Updated: 2011-07-21 08:04
By Tym Glaser and Sun Xiaochen (China Daily)
Tym Glaser and Sun Xiaochen take a look at basketball life in China after the big man's big decision on Wednesday.
Ming dynasty ends
A massive chasm opened up in the Chinese basketball world on Wednesday, and it could take a long time to fill - depending on who you speak to.
When Yao Ming, the first Chinese basketballer to make a real impact in the NBA - and on the world stage, announced his retirement at a press conference in his hometown of Shanghai, it closed the door on an all-star and possibly Hall of Fame career, but also dimmed the lights somewhat on the game in China.
Now, without the towering center, local fans of the NBA will either turn their attention to Yi Jianlian of the Washington Wizards or have a residual interest in Yao's Houston Rockets, but neither is likely to last for long.
That's how big the big man's NBA influence was; and let's not forget the national team which was basically built around Yao.
However, NBA China CEO David Shoemaker has put a positive spin on Yao's bowing out of the game.
"Yao was a transformational basketball player, and a testament to the globalization of the game. There are 300 million people playing basketball here in China. We are the most popular sport in the country," Shoemaker said after Wednesday's press conference
"We have more fans watching NBA games than any other sport. We have a group of select marketing partners. I am extremely confident about the game's future in the country; even with the retirement of the iconic Yao.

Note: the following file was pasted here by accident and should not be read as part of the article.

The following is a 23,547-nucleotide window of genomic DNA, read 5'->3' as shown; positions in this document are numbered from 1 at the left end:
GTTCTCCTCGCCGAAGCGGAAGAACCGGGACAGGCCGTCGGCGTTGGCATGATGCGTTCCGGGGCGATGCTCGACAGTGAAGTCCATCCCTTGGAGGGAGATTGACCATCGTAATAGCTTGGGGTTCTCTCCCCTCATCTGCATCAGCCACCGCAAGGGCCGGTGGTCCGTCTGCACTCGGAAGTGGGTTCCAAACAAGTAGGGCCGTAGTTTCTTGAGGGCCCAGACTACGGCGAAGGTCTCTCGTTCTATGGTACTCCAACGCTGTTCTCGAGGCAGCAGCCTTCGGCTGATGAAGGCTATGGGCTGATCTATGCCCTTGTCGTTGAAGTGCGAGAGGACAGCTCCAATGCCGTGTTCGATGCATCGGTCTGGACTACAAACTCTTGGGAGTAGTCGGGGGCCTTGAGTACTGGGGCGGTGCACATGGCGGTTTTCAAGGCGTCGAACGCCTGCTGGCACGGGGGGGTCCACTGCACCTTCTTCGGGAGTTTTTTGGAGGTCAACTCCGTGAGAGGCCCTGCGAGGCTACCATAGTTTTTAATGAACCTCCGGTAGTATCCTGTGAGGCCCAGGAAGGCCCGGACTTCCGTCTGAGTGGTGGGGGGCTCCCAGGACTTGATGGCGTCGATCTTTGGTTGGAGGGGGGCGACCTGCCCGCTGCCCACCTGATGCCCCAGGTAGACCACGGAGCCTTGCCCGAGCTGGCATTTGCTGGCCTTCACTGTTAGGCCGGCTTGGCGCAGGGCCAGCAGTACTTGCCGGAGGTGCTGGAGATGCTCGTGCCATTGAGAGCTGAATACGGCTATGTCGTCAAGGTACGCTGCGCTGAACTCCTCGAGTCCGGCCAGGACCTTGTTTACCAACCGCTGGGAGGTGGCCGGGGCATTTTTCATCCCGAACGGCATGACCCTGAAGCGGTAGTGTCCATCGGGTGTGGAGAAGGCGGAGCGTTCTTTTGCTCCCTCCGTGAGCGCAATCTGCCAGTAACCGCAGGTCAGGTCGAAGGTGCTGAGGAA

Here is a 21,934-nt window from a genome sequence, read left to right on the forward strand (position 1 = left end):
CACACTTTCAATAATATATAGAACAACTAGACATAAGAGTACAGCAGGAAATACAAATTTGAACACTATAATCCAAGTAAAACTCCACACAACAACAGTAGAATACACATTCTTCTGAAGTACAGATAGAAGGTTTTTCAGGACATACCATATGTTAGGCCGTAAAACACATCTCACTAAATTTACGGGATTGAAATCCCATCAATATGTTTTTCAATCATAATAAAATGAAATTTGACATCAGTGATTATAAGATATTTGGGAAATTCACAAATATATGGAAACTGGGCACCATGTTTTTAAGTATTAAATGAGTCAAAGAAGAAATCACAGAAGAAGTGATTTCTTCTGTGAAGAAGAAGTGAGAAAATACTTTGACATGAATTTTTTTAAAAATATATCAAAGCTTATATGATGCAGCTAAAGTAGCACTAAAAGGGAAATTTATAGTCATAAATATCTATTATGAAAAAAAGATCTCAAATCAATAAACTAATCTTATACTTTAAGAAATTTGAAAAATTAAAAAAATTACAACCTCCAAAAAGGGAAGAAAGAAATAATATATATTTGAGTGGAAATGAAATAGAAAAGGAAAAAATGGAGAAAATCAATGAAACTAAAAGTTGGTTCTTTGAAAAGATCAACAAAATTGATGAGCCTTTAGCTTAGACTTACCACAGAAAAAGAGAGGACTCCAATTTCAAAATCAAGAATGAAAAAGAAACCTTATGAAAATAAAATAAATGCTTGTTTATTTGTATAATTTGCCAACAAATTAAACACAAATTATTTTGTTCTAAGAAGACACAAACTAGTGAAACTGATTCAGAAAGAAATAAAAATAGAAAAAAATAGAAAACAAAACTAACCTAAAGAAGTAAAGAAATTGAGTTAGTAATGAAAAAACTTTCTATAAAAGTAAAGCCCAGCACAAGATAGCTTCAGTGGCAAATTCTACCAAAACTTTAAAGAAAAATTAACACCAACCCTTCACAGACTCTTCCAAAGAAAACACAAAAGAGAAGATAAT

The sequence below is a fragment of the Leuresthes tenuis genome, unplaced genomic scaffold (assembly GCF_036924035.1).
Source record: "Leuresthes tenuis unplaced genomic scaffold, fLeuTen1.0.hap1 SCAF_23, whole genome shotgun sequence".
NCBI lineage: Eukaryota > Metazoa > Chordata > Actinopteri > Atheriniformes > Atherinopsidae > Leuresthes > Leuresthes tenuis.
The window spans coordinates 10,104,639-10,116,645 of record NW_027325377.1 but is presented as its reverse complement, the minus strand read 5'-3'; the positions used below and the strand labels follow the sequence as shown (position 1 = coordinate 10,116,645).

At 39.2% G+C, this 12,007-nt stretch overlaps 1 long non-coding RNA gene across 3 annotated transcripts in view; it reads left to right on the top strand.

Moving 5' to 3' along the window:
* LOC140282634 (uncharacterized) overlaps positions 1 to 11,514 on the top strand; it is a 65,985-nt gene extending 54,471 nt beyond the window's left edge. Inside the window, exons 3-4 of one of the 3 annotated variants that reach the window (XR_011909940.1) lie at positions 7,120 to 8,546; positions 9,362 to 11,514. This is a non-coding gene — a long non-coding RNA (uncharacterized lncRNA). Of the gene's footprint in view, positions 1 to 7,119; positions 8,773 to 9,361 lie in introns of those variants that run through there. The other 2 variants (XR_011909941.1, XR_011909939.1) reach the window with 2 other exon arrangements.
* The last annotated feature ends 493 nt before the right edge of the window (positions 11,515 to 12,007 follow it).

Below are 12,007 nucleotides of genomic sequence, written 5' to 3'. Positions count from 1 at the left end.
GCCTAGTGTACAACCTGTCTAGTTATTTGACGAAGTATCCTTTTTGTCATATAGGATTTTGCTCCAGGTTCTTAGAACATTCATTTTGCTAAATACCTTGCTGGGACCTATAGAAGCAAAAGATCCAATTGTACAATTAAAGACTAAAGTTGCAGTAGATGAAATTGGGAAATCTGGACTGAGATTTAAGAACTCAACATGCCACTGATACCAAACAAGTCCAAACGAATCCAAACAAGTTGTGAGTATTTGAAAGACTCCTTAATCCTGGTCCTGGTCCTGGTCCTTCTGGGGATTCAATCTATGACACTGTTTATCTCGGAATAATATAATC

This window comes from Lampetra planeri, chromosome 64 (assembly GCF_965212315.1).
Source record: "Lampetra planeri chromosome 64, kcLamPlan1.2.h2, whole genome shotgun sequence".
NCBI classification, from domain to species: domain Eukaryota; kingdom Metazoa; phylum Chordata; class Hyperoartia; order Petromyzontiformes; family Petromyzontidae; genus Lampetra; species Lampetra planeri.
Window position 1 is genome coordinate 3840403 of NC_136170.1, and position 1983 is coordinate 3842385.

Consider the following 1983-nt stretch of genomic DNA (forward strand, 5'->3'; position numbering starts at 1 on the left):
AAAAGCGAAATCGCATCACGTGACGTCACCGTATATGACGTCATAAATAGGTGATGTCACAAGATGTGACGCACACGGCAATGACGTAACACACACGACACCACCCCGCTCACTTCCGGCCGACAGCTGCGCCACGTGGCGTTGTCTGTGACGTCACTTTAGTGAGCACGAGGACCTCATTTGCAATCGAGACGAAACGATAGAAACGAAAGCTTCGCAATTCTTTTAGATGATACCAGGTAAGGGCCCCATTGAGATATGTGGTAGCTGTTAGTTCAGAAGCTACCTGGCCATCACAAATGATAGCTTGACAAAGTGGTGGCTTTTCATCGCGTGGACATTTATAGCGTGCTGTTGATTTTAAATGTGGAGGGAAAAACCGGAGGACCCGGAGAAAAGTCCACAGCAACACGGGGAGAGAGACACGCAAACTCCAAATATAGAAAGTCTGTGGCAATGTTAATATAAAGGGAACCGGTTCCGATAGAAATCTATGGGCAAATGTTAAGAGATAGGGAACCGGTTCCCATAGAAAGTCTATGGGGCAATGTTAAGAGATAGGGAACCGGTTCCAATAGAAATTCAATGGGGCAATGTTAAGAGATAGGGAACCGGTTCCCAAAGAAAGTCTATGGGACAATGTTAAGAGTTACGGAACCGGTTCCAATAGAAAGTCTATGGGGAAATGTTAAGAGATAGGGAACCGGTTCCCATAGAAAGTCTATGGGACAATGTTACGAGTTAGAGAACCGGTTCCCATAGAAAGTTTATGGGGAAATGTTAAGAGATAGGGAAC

"(I believe) we will continue to be the most popular sport in China. And the most watched sport on television," Shoemaker said.
Ma Guoli, the CEO and managing director of Infront China, which develops and markets the CBA league and Chinese national teams, told China Daily, "According to my experience in TV broadcasting, the TV attendance of live NBA games could fall by almost a half when Yao Ming didn't play.
"Even if Michael Jordan played during his heyday, the peak TV audience ratings couldn't match the pinnacle of when Yao played at his best.
"Most of the Chinese fans watched the Rockets' games to seek a kind of sense of belonging, because there was a player from their country there. A certain part of them were not the game's fans, but Yao's supporters," Ma said.
However, Ma said, on the plus side, Yao's retirement could boost the local league.
"Now he is heading back to the CBA as the Shanghai Sharks' owner. That should gain more focus and some endorsements back here. Possibly, it will draw some active NBA stars to play in the CBA during the (NBA) lockout. It could be good for the CBA's development," he said.
"The NBA was searching for a global ambassador for years after Jordan retired. They saw Yao Ming as the ideal image to replace MJ in terms of international influence. But now Yao's departure has rocked the league."
Li Yuanwei, a former CBA chief, who tried to implement more professionalism to the league during his tenure from 2003-2008, also sees a bright side to Yao's retirement.
"Yao gained plenty of resources and experience about running a complete professional club during his nine-year (NBA) career. He knew a lot of coaches and agents (in the US). I am sure he will use all that to operate his Sharks. It will be a good example for other domestic clubs.
"Some former NBA player have joined the CBA because of his impact, and there will be more in the future when he comes back," said Li.
China's interest in the NBA and the game may not wane too much - you only have to go to any school at recess to see boys and girls shooting hoops.
However, the departure of the face of Chinese basketball has left the sport here in a state of limbo.
Chinese basketball player and NBA superstar Yao Ming, his wife, Ye Li, (right), his father and his mother, with his daughter, Yao Qinlei, attend the press conference in Shanghai on Wednesday. [Photo by Cui Meng / China Daily]